Small, important, easily lost... how can you keep your USB flash drive safe? We'll give you some tips, like how to password-protect your device.
A USB flash drive is a very useful piece of tech in this day and age of computers. Their storage space has increased while cost has gone down, so most people have a least one. All of your needed files, right in your pocket or on your keyring. Anywhere you go - a library, an office building, or a relative's house - will most likely have a computer you can use and a USB drive is like carrying a hard drive without having to carry an entire computer tower or laptop.With all this freedom, where you go can have its own risk. Theft, corruption., For example, you might lose your USB drive or have it stolen, giving access to all your private files to whoever has the stick.
Our first tip is the first line of defense in protecting your USB's data. There are many ways to have a password on your USB. You can use Word and Excel to add passwords to individual documents or use programs like USB Safeguard to protect the whole USB with a password. If you are having both private and work-related information on your USB flash drive, you should have it password-protected immediately to make sure you and your work is not compromised.
Did you know you can run programs from your USB stick? You can! Though it might take longer because files have to transfer back and forth from the USB and the computer. Not all programs will properly run from the USB flash drive, but sometimes, it might be worth it to run a program from your USB so the computer does not have a copy of your program. This is especially useful if you're only allowed so many copies of a program or the other person is not allowed to see the program you are using.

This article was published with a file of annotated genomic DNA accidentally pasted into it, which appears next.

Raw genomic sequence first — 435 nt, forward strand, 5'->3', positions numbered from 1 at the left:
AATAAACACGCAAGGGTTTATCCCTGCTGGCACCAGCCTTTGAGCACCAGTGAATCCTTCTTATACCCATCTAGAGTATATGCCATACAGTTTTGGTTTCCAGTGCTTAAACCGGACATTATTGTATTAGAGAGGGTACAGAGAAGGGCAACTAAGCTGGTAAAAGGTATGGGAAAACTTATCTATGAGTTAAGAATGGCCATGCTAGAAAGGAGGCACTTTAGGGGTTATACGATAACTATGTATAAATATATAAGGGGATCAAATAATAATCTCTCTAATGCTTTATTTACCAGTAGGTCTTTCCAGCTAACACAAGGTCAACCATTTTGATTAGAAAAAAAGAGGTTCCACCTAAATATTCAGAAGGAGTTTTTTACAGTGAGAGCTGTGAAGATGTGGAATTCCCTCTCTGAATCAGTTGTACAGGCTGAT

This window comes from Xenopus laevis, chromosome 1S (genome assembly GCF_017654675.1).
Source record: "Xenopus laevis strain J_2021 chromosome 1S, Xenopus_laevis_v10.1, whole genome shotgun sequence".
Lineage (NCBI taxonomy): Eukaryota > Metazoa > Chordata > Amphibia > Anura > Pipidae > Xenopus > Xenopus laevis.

Do not use abandoned USB flash drives! Do not under any circumstance use a USB flash drive when you do not know where it came from and who owns it. It has become a more common practice for hackers to leave USB sticks outside or in a building for others to pick up and plug into their computers. This method has had the military compromised in the past, because the curiosity of what is in the USB Flash Drive was too much to not check. Additionally, some people may think, "Awesome! Free USB!" ... that is, until their computer is compromised by malicious files. Learn from the mistakes of others and don't use USB sticks that you don't know the origin of.
If you ever suspect that your USB stick is infected or has corrupted files, it is a good idea to reformat the USB stick so you can still use it as though it were new. This will remove all the data and essentially factory-reset the device, so be wary when formatting.
If you find yourself always leaving behind your USB sticks, invest in a USB lanyard for your neck or your wrist. Pick out a bright one and it will make them harder to forget when they either catch your eye or you feel like something is missing.(Image Source: iCLIPART)